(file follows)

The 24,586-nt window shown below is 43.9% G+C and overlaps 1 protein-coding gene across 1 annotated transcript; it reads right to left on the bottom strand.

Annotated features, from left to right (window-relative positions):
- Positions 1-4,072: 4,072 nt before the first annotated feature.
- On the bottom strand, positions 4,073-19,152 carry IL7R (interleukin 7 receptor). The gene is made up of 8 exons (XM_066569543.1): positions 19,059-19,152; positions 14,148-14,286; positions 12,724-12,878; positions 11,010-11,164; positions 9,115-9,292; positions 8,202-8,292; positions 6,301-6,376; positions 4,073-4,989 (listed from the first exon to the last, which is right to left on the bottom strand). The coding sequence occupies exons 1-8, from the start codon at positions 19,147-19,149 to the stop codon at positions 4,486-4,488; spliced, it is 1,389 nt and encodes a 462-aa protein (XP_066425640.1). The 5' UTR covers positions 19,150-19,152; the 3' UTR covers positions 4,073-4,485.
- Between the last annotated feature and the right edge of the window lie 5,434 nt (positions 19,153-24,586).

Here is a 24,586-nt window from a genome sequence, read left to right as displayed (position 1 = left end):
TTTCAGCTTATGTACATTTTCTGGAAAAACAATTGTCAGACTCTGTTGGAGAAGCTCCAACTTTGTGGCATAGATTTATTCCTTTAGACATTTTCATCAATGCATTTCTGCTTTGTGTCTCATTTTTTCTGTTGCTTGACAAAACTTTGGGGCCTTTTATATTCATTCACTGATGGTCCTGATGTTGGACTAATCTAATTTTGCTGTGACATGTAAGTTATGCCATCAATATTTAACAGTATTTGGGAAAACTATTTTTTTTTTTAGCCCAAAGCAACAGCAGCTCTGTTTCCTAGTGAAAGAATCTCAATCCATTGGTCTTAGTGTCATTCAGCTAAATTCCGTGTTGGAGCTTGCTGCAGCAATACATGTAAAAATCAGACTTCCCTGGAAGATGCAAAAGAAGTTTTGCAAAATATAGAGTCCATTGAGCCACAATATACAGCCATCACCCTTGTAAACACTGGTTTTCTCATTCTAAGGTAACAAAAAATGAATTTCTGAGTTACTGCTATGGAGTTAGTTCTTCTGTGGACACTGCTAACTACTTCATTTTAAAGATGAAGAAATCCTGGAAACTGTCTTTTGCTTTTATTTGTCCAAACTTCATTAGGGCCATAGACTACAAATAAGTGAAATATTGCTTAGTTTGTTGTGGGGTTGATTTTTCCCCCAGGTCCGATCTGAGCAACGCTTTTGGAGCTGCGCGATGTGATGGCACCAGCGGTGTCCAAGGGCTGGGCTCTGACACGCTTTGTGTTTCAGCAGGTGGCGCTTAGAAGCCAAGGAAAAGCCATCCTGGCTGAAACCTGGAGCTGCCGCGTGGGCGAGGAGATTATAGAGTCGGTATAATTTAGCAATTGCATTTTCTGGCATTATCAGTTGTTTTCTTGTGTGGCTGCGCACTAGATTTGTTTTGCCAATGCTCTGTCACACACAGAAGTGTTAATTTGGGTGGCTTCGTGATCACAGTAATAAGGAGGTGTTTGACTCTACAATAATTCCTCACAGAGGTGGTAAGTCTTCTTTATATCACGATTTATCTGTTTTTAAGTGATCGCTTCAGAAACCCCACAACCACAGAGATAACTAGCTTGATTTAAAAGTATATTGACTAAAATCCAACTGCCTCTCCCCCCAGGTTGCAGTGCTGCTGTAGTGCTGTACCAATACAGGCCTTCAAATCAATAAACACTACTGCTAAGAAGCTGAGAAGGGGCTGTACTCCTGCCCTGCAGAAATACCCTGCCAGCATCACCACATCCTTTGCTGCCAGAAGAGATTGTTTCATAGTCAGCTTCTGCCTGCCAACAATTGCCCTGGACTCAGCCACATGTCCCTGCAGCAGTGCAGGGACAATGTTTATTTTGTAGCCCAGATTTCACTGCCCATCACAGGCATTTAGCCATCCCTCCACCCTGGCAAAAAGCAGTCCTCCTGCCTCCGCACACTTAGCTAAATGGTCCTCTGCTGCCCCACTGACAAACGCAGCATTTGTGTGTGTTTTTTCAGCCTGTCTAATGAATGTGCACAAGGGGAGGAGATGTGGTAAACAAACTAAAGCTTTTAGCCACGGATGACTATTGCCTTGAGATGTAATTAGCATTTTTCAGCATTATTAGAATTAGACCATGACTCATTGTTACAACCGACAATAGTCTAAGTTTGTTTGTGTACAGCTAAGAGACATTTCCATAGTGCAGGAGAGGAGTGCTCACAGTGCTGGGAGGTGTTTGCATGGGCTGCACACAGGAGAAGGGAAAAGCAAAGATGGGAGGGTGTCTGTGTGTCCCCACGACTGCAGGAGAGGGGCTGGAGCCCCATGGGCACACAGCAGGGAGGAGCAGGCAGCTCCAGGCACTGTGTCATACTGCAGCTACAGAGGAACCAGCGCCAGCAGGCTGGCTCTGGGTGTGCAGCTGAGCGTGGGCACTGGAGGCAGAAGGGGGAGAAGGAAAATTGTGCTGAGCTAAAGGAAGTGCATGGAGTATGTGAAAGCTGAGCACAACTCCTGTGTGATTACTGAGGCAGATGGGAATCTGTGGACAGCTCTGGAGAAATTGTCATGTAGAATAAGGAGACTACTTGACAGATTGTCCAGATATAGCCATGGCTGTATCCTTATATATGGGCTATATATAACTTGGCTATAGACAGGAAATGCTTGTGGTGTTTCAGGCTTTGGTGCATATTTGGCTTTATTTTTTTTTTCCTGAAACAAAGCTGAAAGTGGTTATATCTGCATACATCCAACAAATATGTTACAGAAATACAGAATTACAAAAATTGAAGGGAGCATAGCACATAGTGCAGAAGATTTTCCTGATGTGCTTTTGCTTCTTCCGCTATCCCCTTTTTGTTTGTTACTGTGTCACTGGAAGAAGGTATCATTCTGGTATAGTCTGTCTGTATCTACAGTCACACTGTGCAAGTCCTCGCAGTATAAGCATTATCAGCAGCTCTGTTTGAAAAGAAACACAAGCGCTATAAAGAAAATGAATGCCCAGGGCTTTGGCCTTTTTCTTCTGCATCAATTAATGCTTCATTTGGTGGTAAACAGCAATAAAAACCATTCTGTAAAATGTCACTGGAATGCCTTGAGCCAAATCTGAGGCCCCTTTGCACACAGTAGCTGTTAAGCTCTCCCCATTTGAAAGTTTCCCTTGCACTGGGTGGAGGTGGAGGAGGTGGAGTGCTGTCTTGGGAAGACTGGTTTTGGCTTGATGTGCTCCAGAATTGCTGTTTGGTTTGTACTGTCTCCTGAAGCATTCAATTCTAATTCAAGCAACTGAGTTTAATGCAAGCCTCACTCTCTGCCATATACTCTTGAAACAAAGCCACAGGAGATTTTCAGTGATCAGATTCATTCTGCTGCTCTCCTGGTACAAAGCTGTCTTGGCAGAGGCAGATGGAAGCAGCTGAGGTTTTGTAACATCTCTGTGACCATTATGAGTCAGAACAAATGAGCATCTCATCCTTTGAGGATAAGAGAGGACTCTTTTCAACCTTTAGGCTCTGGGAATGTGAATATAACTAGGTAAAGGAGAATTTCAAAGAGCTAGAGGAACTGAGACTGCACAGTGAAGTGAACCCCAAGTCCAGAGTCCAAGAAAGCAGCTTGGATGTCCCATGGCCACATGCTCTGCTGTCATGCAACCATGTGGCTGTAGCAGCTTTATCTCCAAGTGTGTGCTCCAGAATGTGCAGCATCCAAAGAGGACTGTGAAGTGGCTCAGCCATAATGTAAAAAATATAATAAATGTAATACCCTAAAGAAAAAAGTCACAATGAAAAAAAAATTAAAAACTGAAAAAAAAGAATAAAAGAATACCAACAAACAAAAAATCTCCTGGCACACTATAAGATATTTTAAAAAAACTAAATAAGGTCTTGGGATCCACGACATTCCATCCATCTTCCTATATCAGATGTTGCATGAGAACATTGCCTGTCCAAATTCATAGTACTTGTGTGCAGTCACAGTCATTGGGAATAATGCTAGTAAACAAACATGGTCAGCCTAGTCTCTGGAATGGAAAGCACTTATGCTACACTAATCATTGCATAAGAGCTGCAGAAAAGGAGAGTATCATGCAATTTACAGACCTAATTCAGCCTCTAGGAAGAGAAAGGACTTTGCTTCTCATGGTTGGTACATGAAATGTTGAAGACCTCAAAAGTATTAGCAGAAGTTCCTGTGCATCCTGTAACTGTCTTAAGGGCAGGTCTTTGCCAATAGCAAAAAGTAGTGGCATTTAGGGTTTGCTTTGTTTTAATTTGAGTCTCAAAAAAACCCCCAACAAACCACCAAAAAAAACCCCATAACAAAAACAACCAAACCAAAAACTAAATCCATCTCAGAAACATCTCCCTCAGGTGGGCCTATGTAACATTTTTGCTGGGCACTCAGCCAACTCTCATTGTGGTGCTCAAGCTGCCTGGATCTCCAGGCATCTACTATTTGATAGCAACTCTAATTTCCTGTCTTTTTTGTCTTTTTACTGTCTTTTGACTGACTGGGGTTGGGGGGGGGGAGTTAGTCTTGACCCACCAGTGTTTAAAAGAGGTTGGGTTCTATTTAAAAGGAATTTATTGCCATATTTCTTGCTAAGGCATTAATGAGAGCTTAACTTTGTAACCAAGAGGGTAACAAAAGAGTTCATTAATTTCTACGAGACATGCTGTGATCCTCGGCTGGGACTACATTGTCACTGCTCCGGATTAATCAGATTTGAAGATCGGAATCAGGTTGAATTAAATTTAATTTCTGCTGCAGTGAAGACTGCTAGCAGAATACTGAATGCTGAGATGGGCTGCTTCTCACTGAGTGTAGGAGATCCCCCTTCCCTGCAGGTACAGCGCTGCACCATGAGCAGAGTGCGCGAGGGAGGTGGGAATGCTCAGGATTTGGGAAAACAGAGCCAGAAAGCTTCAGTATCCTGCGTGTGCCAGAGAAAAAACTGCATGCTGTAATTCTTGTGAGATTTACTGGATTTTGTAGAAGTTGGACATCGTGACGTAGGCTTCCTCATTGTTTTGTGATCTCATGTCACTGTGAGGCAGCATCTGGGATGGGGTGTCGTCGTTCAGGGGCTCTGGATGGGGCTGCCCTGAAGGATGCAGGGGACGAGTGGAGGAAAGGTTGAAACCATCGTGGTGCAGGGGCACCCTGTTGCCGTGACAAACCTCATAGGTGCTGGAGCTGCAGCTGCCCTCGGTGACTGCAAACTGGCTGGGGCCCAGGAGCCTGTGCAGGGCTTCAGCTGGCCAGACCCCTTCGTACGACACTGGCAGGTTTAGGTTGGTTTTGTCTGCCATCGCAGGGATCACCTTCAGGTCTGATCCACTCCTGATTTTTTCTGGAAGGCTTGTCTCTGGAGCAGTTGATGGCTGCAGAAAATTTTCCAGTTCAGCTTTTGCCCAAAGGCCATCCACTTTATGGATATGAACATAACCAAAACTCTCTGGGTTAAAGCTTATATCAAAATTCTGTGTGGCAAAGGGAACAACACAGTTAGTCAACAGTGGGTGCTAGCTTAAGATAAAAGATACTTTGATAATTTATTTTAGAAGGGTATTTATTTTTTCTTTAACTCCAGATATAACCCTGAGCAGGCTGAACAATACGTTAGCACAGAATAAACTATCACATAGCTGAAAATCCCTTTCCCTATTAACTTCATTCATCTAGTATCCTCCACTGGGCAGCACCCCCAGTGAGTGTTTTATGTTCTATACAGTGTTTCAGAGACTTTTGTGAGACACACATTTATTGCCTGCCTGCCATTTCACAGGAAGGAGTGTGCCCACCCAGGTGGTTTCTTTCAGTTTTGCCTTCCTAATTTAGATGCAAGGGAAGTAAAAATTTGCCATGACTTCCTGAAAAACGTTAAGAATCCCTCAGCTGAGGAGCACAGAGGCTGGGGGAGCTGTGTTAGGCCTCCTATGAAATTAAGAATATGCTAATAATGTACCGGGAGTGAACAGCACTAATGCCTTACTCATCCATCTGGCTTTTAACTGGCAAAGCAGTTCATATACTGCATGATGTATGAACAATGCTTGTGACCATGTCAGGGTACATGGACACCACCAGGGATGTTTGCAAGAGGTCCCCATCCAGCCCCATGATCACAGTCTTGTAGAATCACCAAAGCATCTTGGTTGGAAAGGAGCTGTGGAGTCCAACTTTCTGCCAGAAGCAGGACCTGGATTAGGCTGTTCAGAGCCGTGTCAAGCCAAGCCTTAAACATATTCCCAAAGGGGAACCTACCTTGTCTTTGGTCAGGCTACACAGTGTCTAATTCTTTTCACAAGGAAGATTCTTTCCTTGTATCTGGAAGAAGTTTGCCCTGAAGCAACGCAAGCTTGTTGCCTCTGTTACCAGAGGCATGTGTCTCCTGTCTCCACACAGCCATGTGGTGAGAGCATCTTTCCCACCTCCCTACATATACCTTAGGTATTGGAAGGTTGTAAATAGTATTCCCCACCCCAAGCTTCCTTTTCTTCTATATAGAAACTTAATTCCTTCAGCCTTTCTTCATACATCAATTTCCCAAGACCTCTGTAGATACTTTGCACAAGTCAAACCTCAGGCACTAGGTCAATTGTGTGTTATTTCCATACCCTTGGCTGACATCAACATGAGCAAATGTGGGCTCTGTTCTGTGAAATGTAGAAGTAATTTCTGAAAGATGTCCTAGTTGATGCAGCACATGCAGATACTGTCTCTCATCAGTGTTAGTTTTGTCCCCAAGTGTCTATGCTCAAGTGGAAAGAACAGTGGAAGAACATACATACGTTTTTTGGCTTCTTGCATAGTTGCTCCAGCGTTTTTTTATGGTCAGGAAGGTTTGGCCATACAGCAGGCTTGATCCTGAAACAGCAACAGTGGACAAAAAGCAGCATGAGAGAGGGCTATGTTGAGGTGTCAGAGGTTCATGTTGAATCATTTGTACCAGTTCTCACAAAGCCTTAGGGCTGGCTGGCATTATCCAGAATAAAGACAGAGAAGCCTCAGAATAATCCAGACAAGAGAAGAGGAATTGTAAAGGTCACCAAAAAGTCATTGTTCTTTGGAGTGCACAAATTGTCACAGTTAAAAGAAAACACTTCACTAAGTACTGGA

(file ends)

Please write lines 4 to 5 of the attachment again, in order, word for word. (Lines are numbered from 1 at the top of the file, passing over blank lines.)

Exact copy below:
- On the bottom strand, positions 4,073-19,152 carry IL7R (interleukin 7 receptor). The gene is made up of 8 exons (XM_066569543.1): positions 19,059-19,152; positions 14,148-14,286; positions 12,724-12,878; positions 11,010-11,164; positions 9,115-9,292; positions 8,202-8,292; positions 6,301-6,376; positions 4,073-4,989 (listed from the first exon to the last, which is right to left on the bottom strand). The coding sequence occupies exons 1-8, from the start codon at positions 19,147-19,149 to the stop codon at positions 4,486-4,488; spliced, it is 1,389 nt and encodes a 462-aa protein (XP_066425640.1). The 5' UTR covers positions 19,150-19,152; the 3' UTR covers positions 4,073-4,485.
- Between the last annotated feature and the right edge of the window lie 5,434 nt (positions 19,153-24,586).